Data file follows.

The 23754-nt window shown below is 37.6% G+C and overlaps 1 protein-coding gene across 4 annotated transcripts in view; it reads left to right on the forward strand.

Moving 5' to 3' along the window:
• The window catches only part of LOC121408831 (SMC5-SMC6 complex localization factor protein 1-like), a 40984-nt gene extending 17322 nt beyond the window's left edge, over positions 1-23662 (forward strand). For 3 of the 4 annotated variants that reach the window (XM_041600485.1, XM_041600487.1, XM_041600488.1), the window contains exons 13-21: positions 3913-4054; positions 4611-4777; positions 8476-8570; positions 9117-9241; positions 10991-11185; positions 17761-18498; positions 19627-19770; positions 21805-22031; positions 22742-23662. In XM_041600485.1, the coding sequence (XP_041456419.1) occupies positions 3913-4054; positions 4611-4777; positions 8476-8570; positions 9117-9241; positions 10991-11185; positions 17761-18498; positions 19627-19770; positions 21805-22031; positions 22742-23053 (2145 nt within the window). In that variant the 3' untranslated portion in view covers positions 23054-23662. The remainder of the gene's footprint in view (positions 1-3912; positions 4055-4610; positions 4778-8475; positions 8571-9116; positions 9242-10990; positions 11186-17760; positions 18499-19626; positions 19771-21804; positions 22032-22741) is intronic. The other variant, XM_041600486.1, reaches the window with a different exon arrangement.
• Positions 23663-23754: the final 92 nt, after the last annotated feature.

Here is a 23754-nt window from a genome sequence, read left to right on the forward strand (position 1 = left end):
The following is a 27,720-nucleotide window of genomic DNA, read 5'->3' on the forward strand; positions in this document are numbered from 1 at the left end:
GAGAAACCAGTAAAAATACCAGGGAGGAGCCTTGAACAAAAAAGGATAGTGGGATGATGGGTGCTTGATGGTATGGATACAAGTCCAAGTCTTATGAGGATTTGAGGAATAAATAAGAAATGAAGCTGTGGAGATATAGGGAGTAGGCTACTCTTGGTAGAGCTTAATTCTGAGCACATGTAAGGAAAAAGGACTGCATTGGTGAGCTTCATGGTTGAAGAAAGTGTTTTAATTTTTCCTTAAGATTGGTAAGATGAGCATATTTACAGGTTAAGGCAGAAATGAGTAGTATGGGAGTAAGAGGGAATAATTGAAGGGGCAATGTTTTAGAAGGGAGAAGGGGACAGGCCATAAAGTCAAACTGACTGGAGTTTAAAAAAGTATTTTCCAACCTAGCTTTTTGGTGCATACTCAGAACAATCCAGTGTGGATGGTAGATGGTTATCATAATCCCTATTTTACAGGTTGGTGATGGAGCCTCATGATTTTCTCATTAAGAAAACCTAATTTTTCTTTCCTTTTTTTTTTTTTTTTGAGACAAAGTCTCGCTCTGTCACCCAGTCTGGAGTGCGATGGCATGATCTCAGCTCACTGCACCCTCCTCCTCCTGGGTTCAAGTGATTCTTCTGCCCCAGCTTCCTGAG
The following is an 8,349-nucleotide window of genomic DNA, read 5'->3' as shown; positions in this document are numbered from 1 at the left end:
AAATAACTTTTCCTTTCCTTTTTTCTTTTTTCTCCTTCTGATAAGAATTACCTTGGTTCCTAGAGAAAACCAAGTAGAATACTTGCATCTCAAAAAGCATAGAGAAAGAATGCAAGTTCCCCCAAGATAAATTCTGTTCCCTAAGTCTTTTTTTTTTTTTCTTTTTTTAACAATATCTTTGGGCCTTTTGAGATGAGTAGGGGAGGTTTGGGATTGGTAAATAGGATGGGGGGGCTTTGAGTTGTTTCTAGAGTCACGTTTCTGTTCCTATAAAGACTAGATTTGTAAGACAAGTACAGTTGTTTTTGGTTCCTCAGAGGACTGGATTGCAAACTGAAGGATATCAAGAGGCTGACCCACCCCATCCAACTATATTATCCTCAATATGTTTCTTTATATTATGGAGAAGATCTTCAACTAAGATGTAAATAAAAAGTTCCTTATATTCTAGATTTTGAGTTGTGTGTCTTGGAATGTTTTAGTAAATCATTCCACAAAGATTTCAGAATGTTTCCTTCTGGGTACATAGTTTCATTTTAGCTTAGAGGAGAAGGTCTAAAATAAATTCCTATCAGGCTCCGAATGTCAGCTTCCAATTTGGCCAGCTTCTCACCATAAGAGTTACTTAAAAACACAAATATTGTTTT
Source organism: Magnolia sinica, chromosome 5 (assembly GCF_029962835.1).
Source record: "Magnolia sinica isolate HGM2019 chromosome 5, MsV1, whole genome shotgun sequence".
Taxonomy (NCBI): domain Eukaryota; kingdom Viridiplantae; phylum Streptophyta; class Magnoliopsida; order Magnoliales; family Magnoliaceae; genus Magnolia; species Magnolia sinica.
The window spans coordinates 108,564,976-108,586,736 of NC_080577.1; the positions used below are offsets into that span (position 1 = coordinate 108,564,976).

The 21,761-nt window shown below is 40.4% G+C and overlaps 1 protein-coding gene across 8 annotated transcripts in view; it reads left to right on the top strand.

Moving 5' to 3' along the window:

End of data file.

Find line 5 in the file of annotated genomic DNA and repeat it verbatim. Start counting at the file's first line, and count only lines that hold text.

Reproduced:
Here is a 23754-nt window from a genome sequence, read left to right on the forward strand (position 1 = left end):